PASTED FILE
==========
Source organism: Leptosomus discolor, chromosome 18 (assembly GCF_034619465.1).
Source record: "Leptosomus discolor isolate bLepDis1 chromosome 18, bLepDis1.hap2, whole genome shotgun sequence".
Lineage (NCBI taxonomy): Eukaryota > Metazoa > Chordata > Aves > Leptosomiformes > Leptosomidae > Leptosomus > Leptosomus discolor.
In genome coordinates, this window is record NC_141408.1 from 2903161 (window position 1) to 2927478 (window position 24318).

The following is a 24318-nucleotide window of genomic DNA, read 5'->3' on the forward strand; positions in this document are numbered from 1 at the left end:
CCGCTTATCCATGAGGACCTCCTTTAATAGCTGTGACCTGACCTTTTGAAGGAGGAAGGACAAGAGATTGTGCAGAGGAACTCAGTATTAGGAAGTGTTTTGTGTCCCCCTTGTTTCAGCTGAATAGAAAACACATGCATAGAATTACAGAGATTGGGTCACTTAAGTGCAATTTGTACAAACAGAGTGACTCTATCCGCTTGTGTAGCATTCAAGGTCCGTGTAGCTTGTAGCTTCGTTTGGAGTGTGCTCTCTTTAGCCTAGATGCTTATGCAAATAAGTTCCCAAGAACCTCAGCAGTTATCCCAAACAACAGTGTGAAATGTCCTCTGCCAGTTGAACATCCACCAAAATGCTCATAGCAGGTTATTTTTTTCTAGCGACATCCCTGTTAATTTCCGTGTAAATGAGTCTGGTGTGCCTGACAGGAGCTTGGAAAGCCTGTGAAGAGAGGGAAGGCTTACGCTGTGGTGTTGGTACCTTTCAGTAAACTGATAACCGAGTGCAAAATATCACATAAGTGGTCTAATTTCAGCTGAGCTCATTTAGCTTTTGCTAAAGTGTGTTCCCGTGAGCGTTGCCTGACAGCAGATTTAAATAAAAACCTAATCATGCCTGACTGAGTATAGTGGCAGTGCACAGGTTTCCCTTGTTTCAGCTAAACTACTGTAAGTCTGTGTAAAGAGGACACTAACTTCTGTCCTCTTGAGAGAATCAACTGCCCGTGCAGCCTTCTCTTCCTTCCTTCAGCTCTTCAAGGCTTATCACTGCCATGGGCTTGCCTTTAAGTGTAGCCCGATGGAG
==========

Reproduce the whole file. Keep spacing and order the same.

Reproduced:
Source organism: Leptosomus discolor, chromosome 18 (assembly GCF_034619465.1).
Source record: "Leptosomus discolor isolate bLepDis1 chromosome 18, bLepDis1.hap2, whole genome shotgun sequence".
Lineage (NCBI taxonomy): Eukaryota > Metazoa > Chordata > Aves > Leptosomiformes > Leptosomidae > Leptosomus > Leptosomus discolor.
In genome coordinates, this window is record NC_141408.1 from 2903161 (window position 1) to 2927478 (window position 24318).

The following is a 24318-nucleotide window of genomic DNA, read 5'->3' on the forward strand; positions in this document are numbered from 1 at the left end:
CCGCTTATCCATGAGGACCTCCTTTAATAGCTGTGACCTGACCTTTTGAAGGAGGAAGGACAAGAGATTGTGCAGAGGAACTCAGTATTAGGAAGTGTTTTGTGTCCCCCTTGTTTCAGCTGAATAGAAAACACATGCATAGAATTACAGAGATTGGGTCACTTAAGTGCAATTTGTACAAACAGAGTGACTCTATCCGCTTGTGTAGCATTCAAGGTCCGTGTAGCTTGTAGCTTCGTTTGGAGTGTGCTCTCTTTAGCCTAGATGCTTATGCAAATAAGTTCCCAAGAACCTCAGCAGTTATCCCAAACAACAGTGTGAAATGTCCTCTGCCAGTTGAACATCCACCAAAATGCTCATAGCAGGTTATTTTTTTCTAGCGACATCCCTGTTAATTTCCGTGTAAATGAGTCTGGTGTGCCTGACAGGAGCTTGGAAAGCCTGTGAAGAGAGGGAAGGCTTACGCTGTGGTGTTGGTACCTTTCAGTAAACTGATAACCGAGTGCAAAATATCACATAAGTGGTCTAATTTCAGCTGAGCTCATTTAGCTTTTGCTAAAGTGTGTTCCCGTGAGCGTTGCCTGACAGCAGATTTAAATAAAAACCTAATCATGCCTGACTGAGTATAGTGGCAGTGCACAGGTTTCCCTTGTTTCAGCTAAACTACTGTAAGTCTGTGTAAAGAGGACACTAACTTCTGTCCTCTTGAGAGAATCAACTGCCCGTGCAGCCTTCTCTTCCTTCCTTCAGCTCTTCAAGGCTTATCACTGCCATGGGCTTGCCTTTAAGTGTAGCCCGATGGAG